Articles | Volume 9, issue 4
© Author(s) 2016. This work is distributed under
the Creative Commons Attribution 3.0 License.
the Creative Commons Attribution 3.0 License.
© Author(s) 2016. This work is distributed under
the Creative Commons Attribution 3.0 License.
the Creative Commons Attribution 3.0 License.
A stochastic, Lagrangian model of sinking biogenic aggregates in the ocean (SLAMS 1.0): model formulation, validation and sensitivity
Department of the Geophysical Sciences, University of Chicago, Chicago, IL 60637, USA
Department of the Geophysical Sciences, University of Chicago, Chicago, IL 60637, USA
No articles found.
David E. Archer and Joel D. Blum
Biogeosciences, 15, 6297–6313,Short summary
Humans have had a huge impact on the mercury cycle in the biosphere, but it is difficult to follow the mercury cycle because mercury has so many mobile forms, as gases in the atmosphere and solutes in water. Mercury isotopes constrain mercury fluxes and sources, because mercury has many stable isotopes, and different fractionation mechanisms have different fingerprints in those isotopic compositions. We present the first model of mercury isotopic composition in the ocean.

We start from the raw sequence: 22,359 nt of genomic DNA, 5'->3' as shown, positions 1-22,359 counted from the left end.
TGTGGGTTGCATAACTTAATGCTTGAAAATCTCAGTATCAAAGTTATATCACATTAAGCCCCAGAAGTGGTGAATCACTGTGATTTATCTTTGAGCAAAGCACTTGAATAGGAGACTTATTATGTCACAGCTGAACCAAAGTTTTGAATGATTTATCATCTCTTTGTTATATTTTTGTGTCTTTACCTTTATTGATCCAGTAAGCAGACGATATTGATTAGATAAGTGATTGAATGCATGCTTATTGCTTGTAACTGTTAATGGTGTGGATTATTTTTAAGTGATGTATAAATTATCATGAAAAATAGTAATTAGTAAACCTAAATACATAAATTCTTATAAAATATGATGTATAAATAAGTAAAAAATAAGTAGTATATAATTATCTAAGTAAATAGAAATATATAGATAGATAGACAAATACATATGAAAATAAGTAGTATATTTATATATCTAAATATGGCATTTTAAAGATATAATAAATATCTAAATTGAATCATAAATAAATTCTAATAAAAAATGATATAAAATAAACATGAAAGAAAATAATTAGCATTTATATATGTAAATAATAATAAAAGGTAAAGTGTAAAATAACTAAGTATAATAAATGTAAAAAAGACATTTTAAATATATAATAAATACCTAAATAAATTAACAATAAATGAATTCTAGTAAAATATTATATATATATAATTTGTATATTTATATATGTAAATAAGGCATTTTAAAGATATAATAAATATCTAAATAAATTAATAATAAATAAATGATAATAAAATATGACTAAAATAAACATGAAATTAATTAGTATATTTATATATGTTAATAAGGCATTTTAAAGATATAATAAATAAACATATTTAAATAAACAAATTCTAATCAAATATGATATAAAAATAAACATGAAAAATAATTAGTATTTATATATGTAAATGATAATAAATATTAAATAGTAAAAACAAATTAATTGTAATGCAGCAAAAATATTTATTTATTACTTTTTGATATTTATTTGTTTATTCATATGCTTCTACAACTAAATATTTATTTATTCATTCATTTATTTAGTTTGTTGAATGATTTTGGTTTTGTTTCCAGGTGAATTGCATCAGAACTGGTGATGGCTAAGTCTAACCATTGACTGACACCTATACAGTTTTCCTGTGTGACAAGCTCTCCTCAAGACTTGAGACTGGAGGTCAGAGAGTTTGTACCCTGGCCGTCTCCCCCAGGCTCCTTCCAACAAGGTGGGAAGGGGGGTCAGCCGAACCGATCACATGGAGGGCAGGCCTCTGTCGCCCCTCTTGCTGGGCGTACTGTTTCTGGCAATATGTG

Biogeosciences, 12, 2953–2974,Short summary
Methane hydrate may be stable at the base of the permafrost zone in sediments of the Siberian continental margin, but the sediments' depth below the sea floor precludes a fast response time (order 1-10 years) that would be required for the released methane to have a significant impact on the near-term evolution of Earth's climate. However, the Arctic could amplify anthropogenic climate change by releasing carbon on timescales of centuries or millennia.
S. Greene, K. M. Walter Anthony, D. Archer, A. Sepulveda-Jauregui, and K. Martinez-Cruz
Biogeosciences, 11, 6791–6811,Short summary
Methane (CH4) bubbles emitted from the anoxic sediments of northern lakes constitute a significant methane flux to the atmosphere, but entrapment by seasonal lake ice impedes bubble release to the atmosphere. Using numerical modeling and field measurement of a lake in Alaska, we found that 80% of CH4 in ice-trapped bubbles dissolves into the water column. Microbes consume half of that CH4. Emission by bubbling is greatest in summer but continues in winter through some open holes in lake ice.
Related subject area